The Armenian Genocide of 1915 saw 1.5 million people systematically killed by the Ottoman Empire, and later the Turkish state. Daniel Gansen, an Armenian-German photographer, headed to the country to see what scars have been left.
The Armenian Genocide of 1915 saw 1.5 million people systematically killed by the Ottoman Empire, and later the Turkish state. To this day, Turkey refuses to recognise this mass extermination for what it is. Daniel Gansen, an Armenian-German photographer, headed to the country to see what scars have been left.
My first adventure, so to say, was in Armenia.
I have always been proud of being Armenian. Though I never learnt the language, I knew many Armenians, and I feel the pain many did and still do. The pain of not being heard. Of denial. No one could imagine a world where Hitler surged with his plan of killing the Jews and got away with it, but the Armenians do.
Turkey still denies the facts of the genocide in 1915, which is basically like putting someone in front of a car and then saying, “thatʼs not a car, itʼs a bicycle”. 1.5 million Armenians were murdered, families rounded up and put to death.
I set out to find the ruins of that genocide, so I headed there to visit, to explore. What I’d soon learn was that the scars, the ruins, are in everything.
Being half-Armenian, it almost felt like a duty. But I told myself I wouldn’t let my emotional Armenian side take over. I was wrong.
I land in the capital, Yerevan, and begin to get my bearings.
I enter the Armenian Genocide Museum with its haunting music playing in the distance, like ghosts calling after their loved ones left behind. On my left a wall stretches towards the memorial, filled with cities lost in the Armenian genocide, including the city of Van, my family’s place of origin.
Itʼs unsettling seeing it carved into that wall. Still wet from the rain.
Untouched by the rain was the fire burning in the middle of the memorial: the everlasting flame. It burns for all the people that died and for everyone else who shares their loss. I’ve never been superstitious, but this place felt ominous. As if the people killed still remained in that circle.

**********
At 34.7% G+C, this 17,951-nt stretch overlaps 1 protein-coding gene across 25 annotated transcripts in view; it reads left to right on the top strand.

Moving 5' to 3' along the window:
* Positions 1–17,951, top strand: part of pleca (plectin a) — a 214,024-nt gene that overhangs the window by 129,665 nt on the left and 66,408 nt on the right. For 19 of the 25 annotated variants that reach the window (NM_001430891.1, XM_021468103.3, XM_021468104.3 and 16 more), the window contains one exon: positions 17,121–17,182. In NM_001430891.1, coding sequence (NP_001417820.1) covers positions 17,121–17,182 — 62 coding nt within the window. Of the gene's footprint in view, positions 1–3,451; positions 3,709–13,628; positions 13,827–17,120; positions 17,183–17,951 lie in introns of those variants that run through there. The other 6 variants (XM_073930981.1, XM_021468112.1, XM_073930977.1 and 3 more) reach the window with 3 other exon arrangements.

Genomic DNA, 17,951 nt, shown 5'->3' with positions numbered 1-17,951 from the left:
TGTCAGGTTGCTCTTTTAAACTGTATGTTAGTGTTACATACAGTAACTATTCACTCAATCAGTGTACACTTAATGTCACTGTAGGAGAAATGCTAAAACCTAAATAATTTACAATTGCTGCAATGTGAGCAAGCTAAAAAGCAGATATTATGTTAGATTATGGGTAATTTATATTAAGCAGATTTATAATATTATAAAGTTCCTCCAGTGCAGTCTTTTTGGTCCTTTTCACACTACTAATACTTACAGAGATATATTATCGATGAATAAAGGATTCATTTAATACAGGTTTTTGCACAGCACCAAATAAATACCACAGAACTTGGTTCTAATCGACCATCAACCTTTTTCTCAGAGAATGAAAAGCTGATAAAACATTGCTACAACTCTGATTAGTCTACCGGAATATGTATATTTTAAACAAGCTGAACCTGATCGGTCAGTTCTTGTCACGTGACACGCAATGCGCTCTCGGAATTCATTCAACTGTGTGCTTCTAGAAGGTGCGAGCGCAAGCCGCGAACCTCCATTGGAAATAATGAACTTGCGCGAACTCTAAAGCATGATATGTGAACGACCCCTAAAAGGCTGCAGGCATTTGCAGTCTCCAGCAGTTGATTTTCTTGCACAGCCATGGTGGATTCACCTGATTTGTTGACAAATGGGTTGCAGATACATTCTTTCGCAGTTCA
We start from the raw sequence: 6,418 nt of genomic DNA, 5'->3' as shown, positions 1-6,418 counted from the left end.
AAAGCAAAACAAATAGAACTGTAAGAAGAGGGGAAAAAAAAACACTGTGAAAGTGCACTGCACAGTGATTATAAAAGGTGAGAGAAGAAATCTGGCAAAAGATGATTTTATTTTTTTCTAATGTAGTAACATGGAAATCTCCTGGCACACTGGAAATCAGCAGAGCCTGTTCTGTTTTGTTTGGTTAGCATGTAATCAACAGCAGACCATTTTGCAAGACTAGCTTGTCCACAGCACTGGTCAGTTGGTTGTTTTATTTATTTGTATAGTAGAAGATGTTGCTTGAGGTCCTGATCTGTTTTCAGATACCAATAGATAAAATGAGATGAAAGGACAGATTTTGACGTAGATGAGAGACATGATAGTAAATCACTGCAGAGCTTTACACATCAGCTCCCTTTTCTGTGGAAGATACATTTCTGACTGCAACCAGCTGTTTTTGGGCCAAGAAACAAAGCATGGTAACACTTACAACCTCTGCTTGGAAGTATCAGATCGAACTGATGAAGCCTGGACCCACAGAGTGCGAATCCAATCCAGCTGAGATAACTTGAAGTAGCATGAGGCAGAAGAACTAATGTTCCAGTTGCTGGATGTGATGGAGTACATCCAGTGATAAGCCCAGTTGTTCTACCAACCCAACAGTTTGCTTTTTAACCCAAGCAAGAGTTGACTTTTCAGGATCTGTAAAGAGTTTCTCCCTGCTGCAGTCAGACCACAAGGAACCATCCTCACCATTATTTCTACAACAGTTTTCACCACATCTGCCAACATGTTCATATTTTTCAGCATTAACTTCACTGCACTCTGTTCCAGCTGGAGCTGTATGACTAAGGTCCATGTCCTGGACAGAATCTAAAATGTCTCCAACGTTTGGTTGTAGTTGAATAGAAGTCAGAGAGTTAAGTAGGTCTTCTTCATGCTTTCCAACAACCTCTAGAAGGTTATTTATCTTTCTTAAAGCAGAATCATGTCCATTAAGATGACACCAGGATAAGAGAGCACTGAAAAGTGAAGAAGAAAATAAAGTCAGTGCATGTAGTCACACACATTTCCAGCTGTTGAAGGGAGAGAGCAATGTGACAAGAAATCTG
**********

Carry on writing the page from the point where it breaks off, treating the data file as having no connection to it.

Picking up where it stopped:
After that I didn’t stay long in Yerevan. I needed to get moving: I needed stories, needed pictures. The first place I wanted to visit was the Alphabet Park.
The Armenians are proud of many things, one of those things being their alphabet. With 36 letters it’s unique, and there are plenty of monuments in honour of it.
But there is one that caught my interest just outside of Yerevan, up north towards the village of Artashavan.
Why the hell would you want to put it out here? Surrounded by deserted land, with stray dogs scavenging food, it was here during the genocide that people were sent on death marches.
They were forced to walk hundreds of miles through the desert. Many died of starvation, those living knew knew that this was their fate still to come.
They wrote prayers into the sand, onto stones, anything they were able to leave a print behind on. In case the people of Armenia were to die, at least their language would survive.
Next up I was to head to Anipemza, a town close to the border with Turkey, where the old city of Ani can be found. Well, what’s left of it.
We set off in a car, me and my new friend, a taxi driver. As we got closer I came to realise that my good friend and the driver didn’t know shit about where Anipemza is. So at the next intersection, when we see a white car waiting its turn to merge into the traffic, we ask for directions.
The driverʼs window is down, an elderly man sits in front of the steering wheel. He points us in the right direction, and we set off. The roads become bumpier, more isolated.
And then there it is, Anipemza. We slowly drive over potholes the size of canyons, while children cheer at the car as we pass. To our left the flag of Armenia, on the right the Russian flag. The border to turkey has been closed since 1996, and the guards are Russian, not Turkish. I guess that says enough about this unsettled friendship already.
We stop at a random house, the border fence right next to it, to ask for advice. As we wait, I take photos of the electric fences, the baron landscape, and the border. A woman opens the door, and starts pointing into the distance.
All of a sudden an old Opel Vectra is thrashing down the broken road coming to a halt right next to us.
Two big guys dressed in military green walk up quickly to me. I don’t understand a word they’re saying, but then again, I probably did. We head back to the capital, I feel like I’m returning empty handed.
That night I stand looking at Mount Ararat. The Armenians lost a lot of land and treasures to the Turks, and one of them is this mountain. Even after all this time, Ararat is still in the hearts and minds of the people of Armenia. No Armenian has forgotten: Mount Ararat is still theirs.